licitude, the melancholy proofs which have been recently afforded, of the progress of juvenile delinquency. Of this painful and alarming sign of the times, the most unquestionable evidence may be gathered from the columns of our daily journals, the records of our judicial courts, and the reports of the British Senate. One of the most remarkable circumstances attending this fact, is, that it has appeared at a time when unparalleled efforts are making, both in private and in public, on a limited, as well as on a very extended scale, for the melioration of youth, by means of general education and religious instruction. To investigate the causes of this moral phenomenon, is not our present business, though the inquiry cannot fail to be deeply interesting to those who duly reflect upon the influence exerted by the young on one another, on all the domestic relations, and consequently on the national character. But on whatever principles this fact may be explained, or to whatever operating causes it may be traced, it will be universally admitted, that he is no ordinary benefactor of the human race, who contributes but in a small degree, to remedy this existing evil. Scarcely can Christian benevolence direct its efforts to a nobler object, than that of imparting religious knowledge and moral principles to the young. Opinions may be various as to the manner in which this important design is to be prosecuted, the most effectual means to be adopted, and the most eligible instruments to be employed in effecting it; but no inconsiderable part of this arduous task must always devolve on the ministers of religion.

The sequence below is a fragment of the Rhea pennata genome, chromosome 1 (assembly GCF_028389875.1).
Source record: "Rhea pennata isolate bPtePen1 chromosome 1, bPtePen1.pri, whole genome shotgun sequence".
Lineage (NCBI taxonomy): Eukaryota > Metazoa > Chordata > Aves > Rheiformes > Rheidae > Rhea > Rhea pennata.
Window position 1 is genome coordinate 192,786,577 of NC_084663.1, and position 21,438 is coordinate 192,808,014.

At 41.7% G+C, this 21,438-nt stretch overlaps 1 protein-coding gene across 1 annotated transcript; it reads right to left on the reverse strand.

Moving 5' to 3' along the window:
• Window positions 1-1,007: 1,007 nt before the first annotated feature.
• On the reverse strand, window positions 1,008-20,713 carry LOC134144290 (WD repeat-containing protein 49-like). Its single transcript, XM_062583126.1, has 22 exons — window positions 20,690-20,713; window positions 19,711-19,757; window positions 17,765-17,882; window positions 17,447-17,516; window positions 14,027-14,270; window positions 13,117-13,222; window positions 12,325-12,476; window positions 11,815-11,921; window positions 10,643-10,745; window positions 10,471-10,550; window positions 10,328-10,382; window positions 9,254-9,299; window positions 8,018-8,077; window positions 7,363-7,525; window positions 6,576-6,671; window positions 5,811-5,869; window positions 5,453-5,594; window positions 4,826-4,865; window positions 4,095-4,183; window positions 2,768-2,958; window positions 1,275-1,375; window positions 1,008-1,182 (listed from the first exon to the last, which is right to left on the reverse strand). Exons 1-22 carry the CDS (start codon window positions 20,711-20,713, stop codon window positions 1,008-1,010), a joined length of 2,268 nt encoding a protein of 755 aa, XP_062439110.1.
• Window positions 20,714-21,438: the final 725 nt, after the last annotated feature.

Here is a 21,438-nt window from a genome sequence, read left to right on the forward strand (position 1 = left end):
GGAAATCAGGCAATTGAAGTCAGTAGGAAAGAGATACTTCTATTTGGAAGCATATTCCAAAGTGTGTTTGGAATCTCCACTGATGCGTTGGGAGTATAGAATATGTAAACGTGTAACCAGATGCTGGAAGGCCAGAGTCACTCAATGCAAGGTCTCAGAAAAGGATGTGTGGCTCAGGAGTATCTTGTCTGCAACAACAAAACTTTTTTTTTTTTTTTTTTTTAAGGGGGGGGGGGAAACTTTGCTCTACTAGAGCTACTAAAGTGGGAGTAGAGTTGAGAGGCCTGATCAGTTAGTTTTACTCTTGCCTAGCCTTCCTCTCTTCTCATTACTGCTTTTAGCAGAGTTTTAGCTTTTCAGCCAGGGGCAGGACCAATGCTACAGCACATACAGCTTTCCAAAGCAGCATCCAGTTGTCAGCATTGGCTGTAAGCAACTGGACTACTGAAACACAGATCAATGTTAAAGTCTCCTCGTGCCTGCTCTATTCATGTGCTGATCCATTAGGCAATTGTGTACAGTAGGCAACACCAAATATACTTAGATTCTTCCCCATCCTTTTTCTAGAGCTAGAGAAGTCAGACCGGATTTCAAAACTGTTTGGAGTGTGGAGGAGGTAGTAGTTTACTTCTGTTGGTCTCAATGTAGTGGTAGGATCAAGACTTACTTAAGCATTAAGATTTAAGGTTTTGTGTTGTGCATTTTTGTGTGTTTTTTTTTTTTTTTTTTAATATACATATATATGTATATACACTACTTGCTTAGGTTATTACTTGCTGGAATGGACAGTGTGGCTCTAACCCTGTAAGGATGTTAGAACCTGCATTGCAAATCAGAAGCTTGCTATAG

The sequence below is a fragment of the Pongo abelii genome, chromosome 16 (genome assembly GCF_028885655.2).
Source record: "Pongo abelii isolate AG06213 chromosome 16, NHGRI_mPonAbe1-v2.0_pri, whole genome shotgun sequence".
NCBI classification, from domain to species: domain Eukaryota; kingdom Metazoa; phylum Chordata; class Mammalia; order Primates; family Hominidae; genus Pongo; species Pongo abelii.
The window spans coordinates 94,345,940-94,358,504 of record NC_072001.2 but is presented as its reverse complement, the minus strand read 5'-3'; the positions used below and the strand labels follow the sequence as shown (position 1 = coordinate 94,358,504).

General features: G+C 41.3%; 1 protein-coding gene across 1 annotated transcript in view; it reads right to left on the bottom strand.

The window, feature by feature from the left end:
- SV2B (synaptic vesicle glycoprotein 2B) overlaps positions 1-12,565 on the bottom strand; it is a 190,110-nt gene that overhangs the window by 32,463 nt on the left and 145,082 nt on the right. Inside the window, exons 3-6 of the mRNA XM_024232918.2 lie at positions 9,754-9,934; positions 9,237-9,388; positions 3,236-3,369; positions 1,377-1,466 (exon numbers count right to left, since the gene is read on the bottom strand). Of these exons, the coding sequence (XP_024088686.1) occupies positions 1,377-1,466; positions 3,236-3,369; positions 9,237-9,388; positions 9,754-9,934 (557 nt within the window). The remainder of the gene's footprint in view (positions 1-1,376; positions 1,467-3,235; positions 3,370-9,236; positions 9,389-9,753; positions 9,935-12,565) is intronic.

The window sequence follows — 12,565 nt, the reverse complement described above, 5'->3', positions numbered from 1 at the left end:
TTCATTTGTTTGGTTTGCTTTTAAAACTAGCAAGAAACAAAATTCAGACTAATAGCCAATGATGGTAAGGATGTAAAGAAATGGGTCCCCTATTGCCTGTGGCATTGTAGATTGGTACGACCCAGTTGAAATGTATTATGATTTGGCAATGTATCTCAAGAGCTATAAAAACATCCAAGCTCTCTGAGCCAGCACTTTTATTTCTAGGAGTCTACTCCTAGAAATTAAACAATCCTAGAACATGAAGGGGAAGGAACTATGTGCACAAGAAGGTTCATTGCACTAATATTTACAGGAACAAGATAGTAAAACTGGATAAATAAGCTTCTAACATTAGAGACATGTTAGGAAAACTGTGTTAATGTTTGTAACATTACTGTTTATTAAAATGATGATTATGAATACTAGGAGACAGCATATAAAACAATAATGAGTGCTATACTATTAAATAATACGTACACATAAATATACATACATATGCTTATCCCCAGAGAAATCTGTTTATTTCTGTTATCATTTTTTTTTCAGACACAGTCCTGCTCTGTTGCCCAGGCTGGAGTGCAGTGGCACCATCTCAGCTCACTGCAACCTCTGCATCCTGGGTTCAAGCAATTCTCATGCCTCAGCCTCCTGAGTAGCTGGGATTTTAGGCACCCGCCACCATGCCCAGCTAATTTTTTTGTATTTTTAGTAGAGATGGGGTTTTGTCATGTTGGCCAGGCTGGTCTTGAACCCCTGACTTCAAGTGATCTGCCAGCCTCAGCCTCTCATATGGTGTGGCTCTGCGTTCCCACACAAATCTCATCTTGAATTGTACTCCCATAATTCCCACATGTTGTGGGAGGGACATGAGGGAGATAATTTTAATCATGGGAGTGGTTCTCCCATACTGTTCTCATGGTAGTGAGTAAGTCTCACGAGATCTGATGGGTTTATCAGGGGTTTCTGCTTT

There is a fashion in religion, as well as in the habits of ordinary life, and to the former, as well as to the latter of these, may be applied the remark, that the newest fashion is not always the wisest and the best. The taste and prevailing practice of the present day, seem to be in favour of Lectures and Sermons to young people, which have, we fear, in too great a measure, superseded the catechetical instructions to which our forefathers were accustomed. Relying perhaps too much on the exertions of parents and preceptors of youth, official instructers have of late years, discontinued, either partially or wholly, the salutary practice of public catechizing; a practice, to which Christians of former ages were so greatly indebted for the extent of their religious knowledge, and the stedfastness of their Christian principles. There may be, it is true, a class of well-educated young persons, too nearly approaching to men and women, to be catechized by the officiating minister; and who may therefore be more properly addressed from the pulpit, either by separate discourses, or series of lectures, suited to their age and circumstances; but if it be generally the case, that catechetical instruction is abandoned by pastors and public teachers, as the more proper business of the parlour or the